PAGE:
We are Nature

Feb 4 2018

Advertisements
Image

The Divine Masculine

Volumes are written about the contemporary rise of the Sacred Feminine – a cross-cultural, trans-religious movement that honors the female… as Goddess and Universal Mother (think: Isis, Aphrodite, Shakti, Eve, Virgin Mother Mary, Mary Magdalene, etc).

I’m suggesting there’s also a new masculinity paradigm that’s emerging. While its origins are spiritual… its manifestations can be seen, heard and felt from prophets of our times… our artists and our mystics.

Think about it.

I believe the new Divine Masculine is beginning to be widely embraced by most women in search of a mate (as opposed to a sex partner). I’ll also contend that this same emerging norm excites some more avante-garde men; terrorizes other more traditional insecure men…however, still the majority of American men are blind, deaf and numb to who they are and who they might yet become. I am not sure that’s the case for European or South American men…but this might all be changing.

As I remember back, it seems like I’ve honored the rise of the Sacred Feminine since I was a boy smack in the middle of the tumultuous 1960’s…in the days of mass protests and angry rioting when millions of Americans took to the streets demanding change – in civil rights, Vietnam and for America’s poor (those days before Fox News, smart phones and social media).

Now my maturity has shown me that my parents raised me to respect women. As women are empowered to be who they are and speak their truth… men need to catch up. This is the stuff of a cultural revolution that goes vastly beyond whether we are ready for a female President or women priests.

Its important to note that my contention that the Sacred Masculine is emerging does not in anyway dilute, cloud or adulterate the Sacred Feminine. No… indeed, I sense that it’s the Sacred Feminine that has conceived, nurtured and birthed the very possibility that a new Sacred Masculine paradigm might emerge. Mothers are transforming our culture…perhaps they always have.

My sense is that the rise of the Divine Masculine will have a profound affect on gender roles beyond male and female, sexual orientation beyond heterosexual and homosexual, economic models beyond competition and cooperation and family cultural units beyond male fathers, female mothers – frankly well beyond who marries who – yes… even what marriage will or won’t look like or mean (e.g polyamory).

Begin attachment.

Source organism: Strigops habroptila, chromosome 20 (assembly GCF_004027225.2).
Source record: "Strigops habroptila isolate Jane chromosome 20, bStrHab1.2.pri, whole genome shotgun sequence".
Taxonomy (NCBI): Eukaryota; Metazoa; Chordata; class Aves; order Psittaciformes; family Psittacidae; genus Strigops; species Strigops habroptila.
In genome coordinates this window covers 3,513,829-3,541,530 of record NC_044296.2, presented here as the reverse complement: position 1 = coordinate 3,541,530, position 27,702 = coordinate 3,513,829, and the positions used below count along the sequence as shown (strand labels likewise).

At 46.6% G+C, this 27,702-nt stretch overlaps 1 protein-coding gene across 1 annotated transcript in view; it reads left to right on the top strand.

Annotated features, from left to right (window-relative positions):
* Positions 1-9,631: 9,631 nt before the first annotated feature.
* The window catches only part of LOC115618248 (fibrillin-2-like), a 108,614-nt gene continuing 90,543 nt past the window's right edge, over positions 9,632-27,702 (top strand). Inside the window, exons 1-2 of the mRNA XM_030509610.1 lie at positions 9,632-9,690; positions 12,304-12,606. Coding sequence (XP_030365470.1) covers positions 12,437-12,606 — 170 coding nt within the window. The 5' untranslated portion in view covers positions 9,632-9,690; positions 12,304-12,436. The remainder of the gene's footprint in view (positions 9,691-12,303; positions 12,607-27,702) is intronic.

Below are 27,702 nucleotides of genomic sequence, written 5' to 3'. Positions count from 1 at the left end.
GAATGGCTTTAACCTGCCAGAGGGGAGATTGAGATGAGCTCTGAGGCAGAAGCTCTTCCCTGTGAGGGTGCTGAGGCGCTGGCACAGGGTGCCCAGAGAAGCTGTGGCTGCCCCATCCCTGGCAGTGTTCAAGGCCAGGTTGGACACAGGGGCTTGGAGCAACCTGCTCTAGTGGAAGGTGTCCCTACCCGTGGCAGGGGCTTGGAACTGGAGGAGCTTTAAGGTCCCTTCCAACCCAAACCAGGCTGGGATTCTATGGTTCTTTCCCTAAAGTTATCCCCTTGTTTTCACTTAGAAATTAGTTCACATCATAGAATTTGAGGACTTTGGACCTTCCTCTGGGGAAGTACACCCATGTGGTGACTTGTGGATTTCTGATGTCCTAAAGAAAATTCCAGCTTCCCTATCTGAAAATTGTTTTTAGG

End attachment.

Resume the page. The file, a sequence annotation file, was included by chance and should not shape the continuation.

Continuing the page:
The emergence of a new Divine Masculinity should not be confused with the black and white, more traditional moral absolutes of right and wrong. No. The Divine Masculine is not concerned with telling men how to behave. This new focus is gray… very blended. As always, it will take time for ethics to catch up (e.g. medical ethics still playing catch up with the right to die, 3 parent embryos and stem cell research).

Take a moment to look…listen…feel…the new emerging masculine paradigm. Do you see it? Can you hear it? Have you felt it?

I’ll suggest that the rise of the Divine Masculine is connected with the ways some mothers are choosing to raise their sons. Food for thought.

2 more thoughts from my meditation for your consideration:

Moms, please reconsider sending your sons off to war. Might there be other more creative ways for young men to serve and protect? (This being said… I am first to admit that we have witnessed enormous evolutionary gains by allowing women and homosexual people to be warriors). Moms could raise peacemakers.

Secondly, perhaps its time to reconsider the whole pink and blue mystique. Maybe the color purple has more to offer than we thought? Imagine a world in which boys are completely free to play house…and girls are encourage to master STEM courses.

This topic will be a recurring blog theme as it reflects many of the energies of my ministry right now. As always, I welcome your feedback. While I recognize its nontraditional focus, people that I minister to are teaching me that the “status quo” is spontaneously readjusting.

Whether we talk gender roles, our spectra of sexual orientation/sexual behaviors or coexisting in community, with other sentient beings in sync with our environment – we are all one and its ALL interconnected.

Namaste!

The Divine Masculine

Georgia O’Keefe Speaks to Me

Poppy, Georgia O'Keefe, 1927
Poppy, Georgia O’Keefe, 1927

In previous posts, I have written about the Sacred, art and communication. I believe that God speaks through both the artist and the art. Sacred art – painting, Gregorian chant, sculpture, religious architecture, symphonies, stained glass windows, Greek Orthodox icons or Zen gardens – art speaks to me of the Sacred beyond my senses.

To share another’s vision or to hear another’s voice can also be a Sacred and profound experience.

I’ve shared Van Gogh and Monet. Today, meet Georgia O’Keefe (1887-1986). She is known as the “Mother of American Modernism.” Her bold, frequently huge canvases are as nontraditional as her life and her lifestyle. I honor what she saw and her courage to share it with us.